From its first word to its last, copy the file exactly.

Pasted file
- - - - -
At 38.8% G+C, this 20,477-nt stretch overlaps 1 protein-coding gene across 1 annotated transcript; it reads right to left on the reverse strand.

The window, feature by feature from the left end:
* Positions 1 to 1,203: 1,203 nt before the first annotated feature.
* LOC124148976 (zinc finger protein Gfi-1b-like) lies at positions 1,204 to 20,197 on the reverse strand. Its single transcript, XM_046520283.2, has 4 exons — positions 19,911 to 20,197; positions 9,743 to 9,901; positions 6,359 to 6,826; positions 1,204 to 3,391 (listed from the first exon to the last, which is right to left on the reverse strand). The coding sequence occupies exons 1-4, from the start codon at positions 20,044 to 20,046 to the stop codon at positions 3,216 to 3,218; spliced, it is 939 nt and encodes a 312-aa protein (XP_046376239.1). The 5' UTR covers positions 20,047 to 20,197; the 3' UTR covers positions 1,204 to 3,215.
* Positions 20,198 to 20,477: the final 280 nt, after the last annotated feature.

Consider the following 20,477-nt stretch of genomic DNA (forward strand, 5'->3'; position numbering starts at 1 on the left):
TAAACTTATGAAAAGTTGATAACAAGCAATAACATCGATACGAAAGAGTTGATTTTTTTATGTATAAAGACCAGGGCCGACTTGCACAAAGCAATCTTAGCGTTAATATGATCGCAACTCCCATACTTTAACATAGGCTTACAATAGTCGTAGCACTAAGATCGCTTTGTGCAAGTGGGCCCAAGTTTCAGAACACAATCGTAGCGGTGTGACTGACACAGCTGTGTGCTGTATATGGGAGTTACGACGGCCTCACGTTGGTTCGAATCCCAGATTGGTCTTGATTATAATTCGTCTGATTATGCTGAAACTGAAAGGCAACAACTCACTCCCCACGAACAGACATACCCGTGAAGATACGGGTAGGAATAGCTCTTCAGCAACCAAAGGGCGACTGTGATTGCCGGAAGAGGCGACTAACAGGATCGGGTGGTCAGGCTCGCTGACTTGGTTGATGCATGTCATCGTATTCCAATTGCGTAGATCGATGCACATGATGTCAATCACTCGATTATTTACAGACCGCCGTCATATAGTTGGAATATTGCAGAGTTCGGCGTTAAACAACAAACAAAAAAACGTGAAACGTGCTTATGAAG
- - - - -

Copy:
At 38.8% G+C, this 20,477-nt stretch overlaps 1 protein-coding gene across 1 annotated transcript; it reads right to left on the reverse strand.

The window, feature by feature from the left end:
* Positions 1 to 1,203: 1,203 nt before the first annotated feature.
* LOC124148976 (zinc finger protein Gfi-1b-like) lies at positions 1,204 to 20,197 on the reverse strand. Its single transcript, XM_046520283.2, has 4 exons — positions 19,911 to 20,197; positions 9,743 to 9,901; positions 6,359 to 6,826; positions 1,204 to 3,391 (listed from the first exon to the last, which is right to left on the reverse strand). The coding sequence occupies exons 1-4, from the start codon at positions 20,044 to 20,046 to the stop codon at positions 3,216 to 3,218; spliced, it is 939 nt and encodes a 312-aa protein (XP_046376239.1). The 5' UTR covers positions 20,047 to 20,197; the 3' UTR covers positions 1,204 to 3,215.
* Positions 20,198 to 20,477: the final 280 nt, after the last annotated feature.

Consider the following 20,477-nt stretch of genomic DNA (forward strand, 5'->3'; position numbering starts at 1 on the left):
TAAACTTATGAAAAGTTGATAACAAGCAATAACATCGATACGAAAGAGTTGATTTTTTTATGTATAAAGACCAGGGCCGACTTGCACAAAGCAATCTTAGCGTTAATATGATCGCAACTCCCATACTTTAACATAGGCTTACAATAGTCGTAGCACTAAGATCGCTTTGTGCAAGTGGGCCCAAGTTTCAGAACACAATCGTAGCGGTGTGACTGACACAGCTGTGTGCTGTATATGGGAGTTACGACGGCCTCACGTTGGTTCGAATCCCAGATTGGTCTTGATTATAATTCGTCTGATTATGCTGAAACTGAAAGGCAACAACTCACTCCCCACGAACAGACATACCCGTGAAGATACGGGTAGGAATAGCTCTTCAGCAACCAAAGGGCGACTGTGATTGCCGGAAGAGGCGACTAACAGGATCGGGTGGTCAGGCTCGCTGACTTGGTTGATGCATGTCATCGTATTCCAATTGCGTAGATCGATGCACATGATGTCAATCACTCGATTATTTACAGACCGCCGTCATATAGTTGGAATATTGCAGAGTTCGGCGTTAAACAACAAACAAAAAAACGTGAAACGTGCTTATGAAG